Dombroski representing the US in Europe. © Bart Hazen (file photo)

Amy Dombroski took a few weeks off after Nationals to rest and re-focus for a big 2011 cyclocross campaign, complete with a new sponsor, new bikes, and a new journal. Join her in her adventures right here. Her first race was the GP 5 Sterne Region in Beromunster, Switzerland, last week.

by Amy Dombroski

Petange Race Report:
Day 2 of the “Euro ’cross stage race” that is the holiday week in Belgium was much better and less discombobulated, which was probably what made the difference. I dunno ’bout you, but I know after time away from racing, it’s a cluster the first day back. Yes, it was only three weeks off, but coming to Europe is a different beast in itself. It’s different and intimidating…. But I love it.

What I’m trying to say is that I had my shit a bit more together today. The course was essentially a hill climb, some paved, some thick mud, some country path. And at the top of the climb we went down, down a singletrack-slick luge track with a couple tricky corners. Then we entered the woods into a sticky singletrack before the pit and a couple s-turns before shooting back onto the hill climb. It was like doing intervals up the climb then trying to recover on the descent while holding on for dear life with muddified mitts on greasy bars.

Still off to a slow start, but by the end of the long drag climb I was able to work my way toward the front end of the bike race. Reigning orld champ Vos took off with a vengeance, and I was surprised to find myself with former world champ Hanka Kupfernagel as we entered the first singletrack section. I kept her within grasp for two laps, sitting in fourth position. A tricky section on the second part of course, with a narrow wheel-grabbing line up a sharp incline, got the best of me, and that’s when my forward movement turned into damage control.

I wheeled back and forth with two girls, but they had more in their tanks. Unfortunately on the final lap I entirely lost my head and flailed along the descent like a drunk driving a bumper boat. I faded to eighth, but was happy with the first few laps. It’s important to find the positives of every race you start and finish; I’m happy with the improvement and plan to improve on that improvement tomorrow. We drive back to Westmeerbeek tonight and prepare for the third day of racing in cyclocross’ motherland – Tervuren, Belgium.

See also Cyclocross Magazine‘s coverage of the Grand Prix Hotel Threeland in Petange, Luxembourg

Tervuren Race Report:
Should I find another race somewhere tomorrow because it gets better, dialed, more fluid and, most importantly, more fun each day? It was nice to have a “home race” just 40k from Westmeerbeek in Tervuren. I had my porridge cooked the way I like it cooked and instead of packing the entire duffel and car to the gills, I packed what I needed for the day. Sure would be nice to live here and have that luxury most race weekends!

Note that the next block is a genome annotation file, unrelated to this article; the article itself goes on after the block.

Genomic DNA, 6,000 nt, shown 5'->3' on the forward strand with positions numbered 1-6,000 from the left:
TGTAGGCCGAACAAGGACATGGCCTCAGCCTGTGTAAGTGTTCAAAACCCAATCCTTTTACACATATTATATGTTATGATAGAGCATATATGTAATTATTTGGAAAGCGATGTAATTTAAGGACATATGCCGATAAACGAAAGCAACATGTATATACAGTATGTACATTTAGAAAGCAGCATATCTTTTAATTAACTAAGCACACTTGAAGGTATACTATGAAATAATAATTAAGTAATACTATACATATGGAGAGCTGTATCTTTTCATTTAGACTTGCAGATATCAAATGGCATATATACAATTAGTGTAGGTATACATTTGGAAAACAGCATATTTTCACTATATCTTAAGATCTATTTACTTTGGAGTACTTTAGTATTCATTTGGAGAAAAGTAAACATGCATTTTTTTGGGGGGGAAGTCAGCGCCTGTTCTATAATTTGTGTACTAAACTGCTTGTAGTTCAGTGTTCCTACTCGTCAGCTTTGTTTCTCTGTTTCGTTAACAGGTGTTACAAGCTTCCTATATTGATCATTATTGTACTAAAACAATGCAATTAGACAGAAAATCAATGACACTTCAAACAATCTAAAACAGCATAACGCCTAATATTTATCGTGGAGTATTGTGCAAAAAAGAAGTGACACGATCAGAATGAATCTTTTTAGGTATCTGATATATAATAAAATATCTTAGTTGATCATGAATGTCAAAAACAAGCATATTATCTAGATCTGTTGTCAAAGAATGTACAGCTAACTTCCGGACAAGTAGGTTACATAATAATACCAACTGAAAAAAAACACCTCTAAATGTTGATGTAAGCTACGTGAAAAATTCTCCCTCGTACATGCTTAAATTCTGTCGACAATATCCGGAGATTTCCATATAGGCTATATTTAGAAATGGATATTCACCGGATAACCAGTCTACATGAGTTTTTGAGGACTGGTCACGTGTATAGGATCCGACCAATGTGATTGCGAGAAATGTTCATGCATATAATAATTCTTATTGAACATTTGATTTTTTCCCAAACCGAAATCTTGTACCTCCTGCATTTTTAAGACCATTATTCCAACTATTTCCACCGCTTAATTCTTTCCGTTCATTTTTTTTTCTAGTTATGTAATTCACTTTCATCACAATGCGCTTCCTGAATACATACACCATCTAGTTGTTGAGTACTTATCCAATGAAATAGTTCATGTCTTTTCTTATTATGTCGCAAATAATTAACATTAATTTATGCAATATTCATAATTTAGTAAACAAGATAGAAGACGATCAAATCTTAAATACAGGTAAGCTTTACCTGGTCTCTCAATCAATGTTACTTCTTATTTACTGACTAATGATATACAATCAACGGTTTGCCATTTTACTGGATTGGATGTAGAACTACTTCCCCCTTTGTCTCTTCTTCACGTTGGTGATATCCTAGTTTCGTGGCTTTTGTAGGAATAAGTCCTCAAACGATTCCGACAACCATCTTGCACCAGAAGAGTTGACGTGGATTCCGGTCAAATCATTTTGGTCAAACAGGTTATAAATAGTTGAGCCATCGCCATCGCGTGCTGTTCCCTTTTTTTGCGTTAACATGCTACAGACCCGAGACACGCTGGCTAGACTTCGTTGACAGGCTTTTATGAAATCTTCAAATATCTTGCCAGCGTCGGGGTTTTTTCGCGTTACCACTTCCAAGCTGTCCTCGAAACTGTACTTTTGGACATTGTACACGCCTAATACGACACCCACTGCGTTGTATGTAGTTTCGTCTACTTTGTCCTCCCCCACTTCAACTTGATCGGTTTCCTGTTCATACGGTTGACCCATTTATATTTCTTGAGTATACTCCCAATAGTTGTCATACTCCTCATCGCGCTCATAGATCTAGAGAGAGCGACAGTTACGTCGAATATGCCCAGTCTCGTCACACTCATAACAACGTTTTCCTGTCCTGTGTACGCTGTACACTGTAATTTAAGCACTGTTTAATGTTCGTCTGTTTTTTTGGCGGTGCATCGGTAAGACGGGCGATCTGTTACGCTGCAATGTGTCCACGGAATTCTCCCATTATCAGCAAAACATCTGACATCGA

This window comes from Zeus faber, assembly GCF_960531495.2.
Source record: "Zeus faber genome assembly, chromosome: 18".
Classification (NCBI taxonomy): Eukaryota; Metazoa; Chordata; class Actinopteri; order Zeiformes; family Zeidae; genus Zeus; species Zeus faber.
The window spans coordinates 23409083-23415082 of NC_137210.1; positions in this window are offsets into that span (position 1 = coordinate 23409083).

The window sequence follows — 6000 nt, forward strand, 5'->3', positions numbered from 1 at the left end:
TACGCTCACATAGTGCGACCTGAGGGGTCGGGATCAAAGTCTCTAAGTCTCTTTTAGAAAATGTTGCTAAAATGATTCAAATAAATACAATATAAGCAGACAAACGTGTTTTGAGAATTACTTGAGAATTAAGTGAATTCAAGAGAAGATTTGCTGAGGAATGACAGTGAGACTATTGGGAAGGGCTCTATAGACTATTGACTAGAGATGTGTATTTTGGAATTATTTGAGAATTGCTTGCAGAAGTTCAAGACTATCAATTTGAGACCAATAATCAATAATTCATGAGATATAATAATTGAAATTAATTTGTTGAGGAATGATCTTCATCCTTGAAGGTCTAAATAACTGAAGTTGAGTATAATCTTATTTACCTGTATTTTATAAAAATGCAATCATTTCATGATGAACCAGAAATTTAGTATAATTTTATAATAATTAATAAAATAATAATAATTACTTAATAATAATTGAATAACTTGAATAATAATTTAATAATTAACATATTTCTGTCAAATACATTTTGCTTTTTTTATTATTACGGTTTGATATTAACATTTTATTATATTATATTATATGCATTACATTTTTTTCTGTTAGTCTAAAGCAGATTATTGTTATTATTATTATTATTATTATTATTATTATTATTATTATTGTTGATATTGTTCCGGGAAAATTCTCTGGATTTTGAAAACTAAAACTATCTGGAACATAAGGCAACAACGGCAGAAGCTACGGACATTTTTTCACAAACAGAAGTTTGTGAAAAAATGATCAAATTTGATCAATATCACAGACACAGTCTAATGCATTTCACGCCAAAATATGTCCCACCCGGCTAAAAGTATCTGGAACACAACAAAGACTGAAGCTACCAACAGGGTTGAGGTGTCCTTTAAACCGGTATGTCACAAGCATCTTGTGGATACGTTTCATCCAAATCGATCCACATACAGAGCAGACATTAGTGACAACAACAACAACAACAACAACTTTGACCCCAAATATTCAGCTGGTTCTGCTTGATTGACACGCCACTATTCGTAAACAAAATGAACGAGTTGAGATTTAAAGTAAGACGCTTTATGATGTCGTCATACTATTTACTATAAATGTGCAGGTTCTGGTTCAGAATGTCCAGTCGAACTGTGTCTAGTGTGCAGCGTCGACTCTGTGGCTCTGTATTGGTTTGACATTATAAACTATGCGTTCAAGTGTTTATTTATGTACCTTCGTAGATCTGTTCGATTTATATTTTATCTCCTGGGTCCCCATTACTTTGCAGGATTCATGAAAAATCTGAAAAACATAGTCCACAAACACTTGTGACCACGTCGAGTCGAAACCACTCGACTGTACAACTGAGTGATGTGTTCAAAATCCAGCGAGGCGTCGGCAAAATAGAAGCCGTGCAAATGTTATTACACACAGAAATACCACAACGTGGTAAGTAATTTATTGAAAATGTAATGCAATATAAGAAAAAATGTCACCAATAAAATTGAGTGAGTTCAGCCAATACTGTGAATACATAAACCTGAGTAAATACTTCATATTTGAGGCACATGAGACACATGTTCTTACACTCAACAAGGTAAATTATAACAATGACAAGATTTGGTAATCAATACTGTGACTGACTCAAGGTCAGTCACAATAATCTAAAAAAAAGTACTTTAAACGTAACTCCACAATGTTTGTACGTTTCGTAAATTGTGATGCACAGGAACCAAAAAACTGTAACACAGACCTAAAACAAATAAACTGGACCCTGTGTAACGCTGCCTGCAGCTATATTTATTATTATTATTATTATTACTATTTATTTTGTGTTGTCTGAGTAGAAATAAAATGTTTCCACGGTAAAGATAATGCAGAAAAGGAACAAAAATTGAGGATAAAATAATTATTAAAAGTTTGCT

Today was a proper ’cross race. You didn’t need to be a mountain goat to thrive; you needed mad skills in the mud, a flexible backbone, quick feet and bite. Number 14, I lined up second row just behind world champ Vos. The start was a flat straight of 200m turning right into a slight mud bog incline. This bog saw us off and running for half of it, remounting at the top to a right hander and heading into the woods. The course made amazing use of the natural terrain as we weaved through trees and within hillsides, up and down various banks, over and out, up and over…so much that I was lost much of the course.

It was a muddy day like the past two, but not quite so heavy mud, and there were puddles to ride through which rinsed the thicker mud off. I got off to a mediocre start, but as we ducked into the woods was boxed out, and through some of the technical stuff I had to bite my tongue and be patient, sitting about 10th. By the halfway mark, I came around a corner to find Vos and Nikki Harris tangled in the mud. I moved into seventh and battled with a few others for the remainder of the race; it was a nice change to be swapping spots and trading blows all race.

My legs were better each day, and I was happy with how I rode today. After the longer miles post-Nationals, I have a great base to build on with intensity, and I’m looking forward to the fitness and speed I have to gain in the coming weeks. After three consecutive days of muddy races, I now have some time off racing as all the Europeans enjoy their Nationals this weekend.

See also Cyclocross Magazine‘s coverage of the Tervuren Fidea Cyclocross Classic